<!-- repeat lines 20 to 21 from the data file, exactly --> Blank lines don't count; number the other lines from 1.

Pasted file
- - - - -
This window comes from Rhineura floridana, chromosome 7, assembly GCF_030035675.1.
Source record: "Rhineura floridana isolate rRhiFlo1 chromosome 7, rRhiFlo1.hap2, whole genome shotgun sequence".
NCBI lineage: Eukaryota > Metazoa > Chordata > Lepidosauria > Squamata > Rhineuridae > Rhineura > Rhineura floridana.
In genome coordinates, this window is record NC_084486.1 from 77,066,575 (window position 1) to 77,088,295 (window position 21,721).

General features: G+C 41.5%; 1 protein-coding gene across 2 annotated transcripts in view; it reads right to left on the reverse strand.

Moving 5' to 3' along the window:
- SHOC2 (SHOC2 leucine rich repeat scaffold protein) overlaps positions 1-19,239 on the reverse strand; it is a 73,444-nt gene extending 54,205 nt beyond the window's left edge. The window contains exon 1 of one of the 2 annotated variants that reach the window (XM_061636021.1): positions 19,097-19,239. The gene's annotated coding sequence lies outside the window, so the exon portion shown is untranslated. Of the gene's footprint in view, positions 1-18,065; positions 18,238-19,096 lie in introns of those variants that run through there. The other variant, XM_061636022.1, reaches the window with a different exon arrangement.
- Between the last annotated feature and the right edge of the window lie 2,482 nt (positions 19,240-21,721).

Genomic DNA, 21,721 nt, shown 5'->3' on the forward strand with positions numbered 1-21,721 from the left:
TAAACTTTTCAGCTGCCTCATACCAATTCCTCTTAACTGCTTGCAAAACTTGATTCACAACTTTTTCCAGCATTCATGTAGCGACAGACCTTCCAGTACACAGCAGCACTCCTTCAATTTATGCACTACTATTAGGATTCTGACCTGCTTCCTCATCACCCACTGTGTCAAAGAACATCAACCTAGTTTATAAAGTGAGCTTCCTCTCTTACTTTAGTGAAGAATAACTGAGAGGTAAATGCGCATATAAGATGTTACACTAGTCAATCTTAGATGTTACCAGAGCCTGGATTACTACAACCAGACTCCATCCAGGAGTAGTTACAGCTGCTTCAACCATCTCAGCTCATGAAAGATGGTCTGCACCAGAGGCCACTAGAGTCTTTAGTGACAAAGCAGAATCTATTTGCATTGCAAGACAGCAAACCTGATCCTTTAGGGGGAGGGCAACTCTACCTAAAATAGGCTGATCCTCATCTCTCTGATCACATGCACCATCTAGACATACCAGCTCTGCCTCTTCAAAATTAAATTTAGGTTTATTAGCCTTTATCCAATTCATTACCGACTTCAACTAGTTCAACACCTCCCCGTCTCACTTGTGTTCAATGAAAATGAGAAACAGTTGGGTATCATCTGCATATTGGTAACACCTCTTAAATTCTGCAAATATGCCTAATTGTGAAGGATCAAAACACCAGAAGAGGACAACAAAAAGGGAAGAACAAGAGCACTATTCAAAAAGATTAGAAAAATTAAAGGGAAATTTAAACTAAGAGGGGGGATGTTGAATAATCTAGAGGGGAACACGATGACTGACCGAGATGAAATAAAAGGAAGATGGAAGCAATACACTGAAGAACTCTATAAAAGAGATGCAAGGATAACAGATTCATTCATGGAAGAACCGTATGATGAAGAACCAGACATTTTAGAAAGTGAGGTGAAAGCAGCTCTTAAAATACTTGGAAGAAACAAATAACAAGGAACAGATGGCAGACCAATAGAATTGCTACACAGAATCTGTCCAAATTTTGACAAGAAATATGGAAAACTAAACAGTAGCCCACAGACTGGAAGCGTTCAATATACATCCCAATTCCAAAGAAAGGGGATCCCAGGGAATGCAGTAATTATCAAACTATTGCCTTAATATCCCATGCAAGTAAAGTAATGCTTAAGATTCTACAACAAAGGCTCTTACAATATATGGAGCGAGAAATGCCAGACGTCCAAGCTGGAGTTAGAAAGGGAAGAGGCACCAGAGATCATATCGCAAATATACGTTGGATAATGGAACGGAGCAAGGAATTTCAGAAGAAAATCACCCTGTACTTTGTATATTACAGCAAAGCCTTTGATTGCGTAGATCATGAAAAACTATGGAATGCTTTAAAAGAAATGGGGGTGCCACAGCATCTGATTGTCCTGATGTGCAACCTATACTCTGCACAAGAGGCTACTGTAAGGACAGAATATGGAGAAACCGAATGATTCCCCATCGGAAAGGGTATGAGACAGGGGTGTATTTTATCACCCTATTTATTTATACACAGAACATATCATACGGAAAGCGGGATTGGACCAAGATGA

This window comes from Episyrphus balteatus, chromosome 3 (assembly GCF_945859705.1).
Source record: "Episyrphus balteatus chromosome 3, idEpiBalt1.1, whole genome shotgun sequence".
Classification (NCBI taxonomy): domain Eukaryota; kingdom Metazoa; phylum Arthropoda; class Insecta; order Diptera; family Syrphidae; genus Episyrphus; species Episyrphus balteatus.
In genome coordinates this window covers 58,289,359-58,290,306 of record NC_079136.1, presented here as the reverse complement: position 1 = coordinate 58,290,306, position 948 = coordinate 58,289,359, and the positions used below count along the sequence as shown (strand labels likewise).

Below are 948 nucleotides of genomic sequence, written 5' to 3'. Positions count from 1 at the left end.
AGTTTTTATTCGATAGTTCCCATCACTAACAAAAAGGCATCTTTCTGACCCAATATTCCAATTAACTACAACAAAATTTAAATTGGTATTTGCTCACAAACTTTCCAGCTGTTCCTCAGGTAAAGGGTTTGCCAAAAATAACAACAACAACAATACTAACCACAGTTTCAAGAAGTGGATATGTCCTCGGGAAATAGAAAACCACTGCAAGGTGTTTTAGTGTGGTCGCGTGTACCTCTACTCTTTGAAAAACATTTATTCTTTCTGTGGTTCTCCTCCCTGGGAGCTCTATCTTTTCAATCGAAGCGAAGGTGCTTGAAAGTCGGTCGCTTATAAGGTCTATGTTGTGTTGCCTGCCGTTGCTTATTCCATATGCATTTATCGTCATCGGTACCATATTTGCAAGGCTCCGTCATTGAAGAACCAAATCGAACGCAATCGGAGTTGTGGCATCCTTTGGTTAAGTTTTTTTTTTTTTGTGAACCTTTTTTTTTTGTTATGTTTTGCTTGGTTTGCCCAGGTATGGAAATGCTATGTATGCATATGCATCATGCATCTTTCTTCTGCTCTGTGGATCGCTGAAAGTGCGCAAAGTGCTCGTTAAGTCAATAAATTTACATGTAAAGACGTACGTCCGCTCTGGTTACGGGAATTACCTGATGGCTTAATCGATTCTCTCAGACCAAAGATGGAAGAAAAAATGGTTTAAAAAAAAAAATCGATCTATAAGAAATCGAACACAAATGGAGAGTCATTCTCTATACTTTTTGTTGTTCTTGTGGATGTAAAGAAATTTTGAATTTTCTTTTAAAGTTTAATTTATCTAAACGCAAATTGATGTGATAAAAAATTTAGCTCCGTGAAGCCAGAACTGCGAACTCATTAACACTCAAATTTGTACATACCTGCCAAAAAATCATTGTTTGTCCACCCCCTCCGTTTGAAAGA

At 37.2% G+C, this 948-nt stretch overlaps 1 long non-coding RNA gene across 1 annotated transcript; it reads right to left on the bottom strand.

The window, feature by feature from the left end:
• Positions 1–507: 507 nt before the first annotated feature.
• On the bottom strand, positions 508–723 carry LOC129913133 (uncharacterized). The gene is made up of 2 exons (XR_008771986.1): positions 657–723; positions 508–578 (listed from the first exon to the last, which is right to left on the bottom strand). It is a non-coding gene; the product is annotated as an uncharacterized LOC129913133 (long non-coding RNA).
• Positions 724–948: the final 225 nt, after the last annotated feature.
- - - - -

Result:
• On the bottom strand, positions 508–723 carry LOC129913133 (uncharacterized). The gene is made up of 2 exons (XR_008771986.1): positions 657–723; positions 508–578 (listed from the first exon to the last, which is right to left on the bottom strand). It is a non-coding gene; the product is annotated as an uncharacterized LOC129913133 (long non-coding RNA).
• Positions 724–948: the final 225 nt, after the last annotated feature.